Iron is an important dietary mineral that is involved in various functions, especially the transport of oxygen in the blood. This is essential in providing energy for daily life and for brain development. Babies, toddlers, preschoolers and teenagers are at higher risk of iron deficiency, mainly due to increased iron needs during rapid growth periods. A child whose diet does not provide them with enough iron will eventually develop iron-deficiency anemia. There are several major risk factors for the development of iron deficiency in children, including prematurity and low birth weight, exclusive breastfeeding beyond six months (not introducing solids), high intake of cow’s milk in young children less than two years of age, low or no meat intake, generally poor diet in the second year of life, certain gastrointestinal diseases, and the presence of lead poisoning.
The signs and symptoms of iron deficiency anemia in children may include one or more of the following:
- pale skin
- behavioral problems
- increase likelihood of infections
- loss of appetite
- fatigue or weakness
- slow cognitive and behavioral development
- strange ‘food’ cravings (pica) like eating dirt
- failure to grow at the expected rate
Until about six months of age, babies rely on their iron stores from their mother’s uterus. This is another reason why the mother’s diet during pregnancy is so important. Low birth weight or premature babies are at increased risk of iron deficiency and may need iron supplements under the careful supervision of a physician. Between ages six months to one year, a baby’s iron stores begin to run low. Iron deficiency can result if their diet does not include enough iron-rich solid food. At around six months, plain pureed meats can be offered with other solids. Late introduction of solids into the baby’s diet is a common cause of iron deficiency in this age group.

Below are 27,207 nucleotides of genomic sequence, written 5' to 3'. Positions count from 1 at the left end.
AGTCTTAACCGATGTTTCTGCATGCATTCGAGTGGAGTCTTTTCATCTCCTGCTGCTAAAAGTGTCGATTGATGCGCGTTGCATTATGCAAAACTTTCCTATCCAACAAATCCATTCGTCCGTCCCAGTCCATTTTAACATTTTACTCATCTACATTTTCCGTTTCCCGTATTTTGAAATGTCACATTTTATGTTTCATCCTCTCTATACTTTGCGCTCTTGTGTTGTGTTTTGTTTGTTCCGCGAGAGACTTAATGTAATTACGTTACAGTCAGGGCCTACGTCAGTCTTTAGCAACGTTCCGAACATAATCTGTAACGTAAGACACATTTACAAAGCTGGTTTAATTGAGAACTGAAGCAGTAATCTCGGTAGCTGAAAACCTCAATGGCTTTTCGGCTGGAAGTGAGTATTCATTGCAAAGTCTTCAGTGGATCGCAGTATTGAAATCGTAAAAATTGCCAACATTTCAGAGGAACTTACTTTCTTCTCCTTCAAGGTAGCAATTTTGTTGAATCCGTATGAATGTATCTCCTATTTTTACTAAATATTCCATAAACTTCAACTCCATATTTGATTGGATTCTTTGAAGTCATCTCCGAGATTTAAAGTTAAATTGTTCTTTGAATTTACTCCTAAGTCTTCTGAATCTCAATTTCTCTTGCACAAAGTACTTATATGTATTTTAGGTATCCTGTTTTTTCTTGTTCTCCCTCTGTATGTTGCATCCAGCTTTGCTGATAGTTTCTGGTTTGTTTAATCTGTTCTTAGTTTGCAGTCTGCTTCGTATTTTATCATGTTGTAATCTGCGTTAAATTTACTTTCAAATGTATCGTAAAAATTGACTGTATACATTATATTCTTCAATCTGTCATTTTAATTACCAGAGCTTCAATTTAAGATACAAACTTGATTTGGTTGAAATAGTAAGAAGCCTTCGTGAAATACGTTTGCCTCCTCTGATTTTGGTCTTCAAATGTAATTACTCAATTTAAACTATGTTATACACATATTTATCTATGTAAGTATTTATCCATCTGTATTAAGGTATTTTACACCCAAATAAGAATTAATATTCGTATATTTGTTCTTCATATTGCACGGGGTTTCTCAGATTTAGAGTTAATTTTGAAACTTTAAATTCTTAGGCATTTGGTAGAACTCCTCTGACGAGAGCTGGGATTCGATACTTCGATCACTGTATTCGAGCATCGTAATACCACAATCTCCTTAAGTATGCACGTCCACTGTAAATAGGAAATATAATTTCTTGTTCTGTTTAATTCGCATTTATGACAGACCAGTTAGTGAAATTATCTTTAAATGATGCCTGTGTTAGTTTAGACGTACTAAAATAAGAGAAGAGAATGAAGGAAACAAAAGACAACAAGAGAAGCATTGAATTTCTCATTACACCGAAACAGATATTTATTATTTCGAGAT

Breast milk contains a small amount of iron, but prolonged and exclusively breastfeeding (after age 1) can lead to iron deficiency, especially if breast milk replaces solid foods in the diet. Low-iron milks such as cow’s milk, goat’s milk and soy milk should not be given until 18 months of age. Adolescent girls are at risk because of several factors, including growth spurts at puberty, iron loss during menstruation, and sometimes due to restricting their own diet.
Some suggestions to prevent iron deficiency in babies less than 12 months of age include:
- Have an iron-rich diet during pregnancy. Red meat, liver, clams/oysters, green leafy vegetables and beans and peas are all good sources of iron.
- If your doctor prescribes iron supplements, take them only according to instructions.
- Breastfeed your baby or choose iron-fortified infant formulas.
- Don’t give cow’s milk or other fluids that may displace iron-rich solid foods before 12 months
- Start giving your baby pureed foods when they are around six months of age.
To prevent iron deficiency in toddlers and preschoolers:
- Include lean red meat three to four times a week. Offer meat alternatives such as beans, lentils, chickpeas, poultry, fish and eggs.
- Include vitamin C as this helps the body to absorb more iron. Citrus fruits and green leafy veggies are rich in vitamin C (think oranges, lemons, berries, kiwifruit, tomatoes, cabbage, capsicum and broccoli)
- Encourage solid foods and take care that toddlers are not ‘filling up’ on drinks between meals.
To prevent iron deficiency in teenagers:
- Talk to your child about the importance of iron. Help them become informed enough to make their own responsible food choices.
- Encourage iron-rich foods and meals. Encourage only moderate amounts of tea and coffee, as these can interfere with iron absorption.
It is important that you see your doctor if you suspect your child may be iron deficient. The diagnosis includes physical examination, medical history and blood tests to exclude other illnesses that can have similar symptoms.